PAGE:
Microscopic particles put into the air by burning coal can cause a range of health problems, some fatal. The EPA has set a general safety threshold for the level of particulate matter in the air, but it still assesses health hazards that can occur below that threshold. Scientists liken it to a speed limit: Even if 65 mph is the legal speed limit, that doesn’t mean deaths don’t occur at lower speeds.
But the new method that Trump’s EPA intends to use would, in effect, pretend just that. It would operate under the assumption that there are no health hazards at all related to a pollution source that is putting particulate matter into the air at a concentration below the general EPA safety threshold.
That might sound like common sense, but scientists point out that the threshold is merely one guideline for assessing health threats. As one scientist told The New York Times, “It’s not a hard stop where we can say ‘below that, air is safe.’ That would not be supported by the scientific evidence.”
But by arguing exactly that, the Trump administration would give itself cover for further roll-backs of air pollution rules under the premise that once particulate-matter levels drop below that threshold, there’s no reason to push for making it any cleaner.
As currently envisioned, the new method would actually allow for more air pollution, while officially predicting fewer deaths from it. And the EPA plans to use that commonsense-defying method even though it hasn’t been peer-reviewed by scientists.
It’s not intrinsically illegitimate to argue, as industry does, that pollution regulation must be a balance between reasonable safety and viable business activity. But simply pretending that pollution threats aren’t threats isn’t the way to strike that balance.
The Jefferson City News Tribune, May 27
Editorial: State health department failing with abuse hotline
Imagine crying out for help, and no one is listening.
That’s essentially what’s been happening with a state hotline to report abuse of elderly/disabled residents.
The Missouri Department of Health & Senior Services has been failing some of the people who rely on the agency the most.
A joint investigation by KBIA and the Columbia Missourian revealed that in 2018, the department answered just half of the hotline calls to report abuse of elderly/disabled residents.
According to a Columbia Missourian story last week, more than 17,000 callers heard the message, “All agents are busy; please call back,” and the calls were disconnected.
Another 10,000 callers hung up or otherwise dropped the call before anyone answered. Other calls went unanswered because of poor cell reception, staff error or an unknown reason, the paper reported.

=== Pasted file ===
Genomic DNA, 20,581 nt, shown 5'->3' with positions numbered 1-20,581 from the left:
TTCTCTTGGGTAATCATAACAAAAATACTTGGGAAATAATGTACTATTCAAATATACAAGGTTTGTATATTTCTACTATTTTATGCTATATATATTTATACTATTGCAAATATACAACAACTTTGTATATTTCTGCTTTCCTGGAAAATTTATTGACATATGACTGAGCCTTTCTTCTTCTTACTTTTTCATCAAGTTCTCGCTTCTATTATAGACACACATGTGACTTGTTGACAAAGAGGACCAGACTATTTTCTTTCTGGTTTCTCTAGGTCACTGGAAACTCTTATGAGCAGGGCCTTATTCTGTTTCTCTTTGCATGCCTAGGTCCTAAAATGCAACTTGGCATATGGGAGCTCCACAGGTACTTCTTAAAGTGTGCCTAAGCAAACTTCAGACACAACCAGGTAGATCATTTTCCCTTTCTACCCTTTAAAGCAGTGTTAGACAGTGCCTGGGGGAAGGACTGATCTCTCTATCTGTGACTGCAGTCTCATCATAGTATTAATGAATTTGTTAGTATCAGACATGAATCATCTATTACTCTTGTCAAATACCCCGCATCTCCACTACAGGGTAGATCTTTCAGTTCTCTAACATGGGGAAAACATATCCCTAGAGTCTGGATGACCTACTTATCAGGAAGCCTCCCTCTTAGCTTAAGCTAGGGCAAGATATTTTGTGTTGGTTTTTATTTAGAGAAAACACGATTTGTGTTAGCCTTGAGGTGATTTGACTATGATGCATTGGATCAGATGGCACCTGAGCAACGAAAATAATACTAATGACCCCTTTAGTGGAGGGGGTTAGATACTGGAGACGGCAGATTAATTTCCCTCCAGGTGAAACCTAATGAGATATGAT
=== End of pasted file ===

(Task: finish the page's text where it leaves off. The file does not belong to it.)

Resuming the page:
Of the 92,000 calls to the hotline last year, only about 50 percent were answered. This year, that number is down to 39 percent.
Kathryn Sapp, policy unit bureau chief for the department’s Division of Senior & Disability Services Adult Protective Services, acknowledged in the story: “They’re not pretty numbers.”
In addition, the article reported that, while reports of abuse/exploitation have increased 35 percent during the past year, only one hotline workers has been added during that time.
Sapp said the department didn’t know until late last year that there was a problem. Before that, it had reported its call handle rate for fiscal year 2018 as 98.8 percent. The information was provided to the department by Unified Communications, run by the Office of Administration.
Jessica Bax, director for the Division of Senior & Disability Services, said that data was in conflict with what she was hearing.
Bax said data before 2018 didn’t include dropped/disconnected calls in the rate. She said her management team worked with Unified Communications to make sure they knew the true call handle rate by including dropped and disconnected calls in the data going forward, the story reported.
In other words, mistakes were made.
But in this case, we’re dealing with people’s lives, particularly their safety.
Missourians rely on the hotline to take information about abuse, neglect or exploitation of seniors and disabled residents. If the hotline can’t be answered in a timely fashion, it can do more harm than good.
So far, hold times averaged 8 1/2 minutes during the first four months of this year, the story said. That’s far too long.
The Department of Health and Senior Services indicates it is working to correct the problem. Attorney General Eric Schmitt has also announced that his staff will investigate.
Hopefully this happens quickly.
And, hopefully, state lawmakers will look into the situation to ensure the dismal record for handling this hotline doesn’t continue.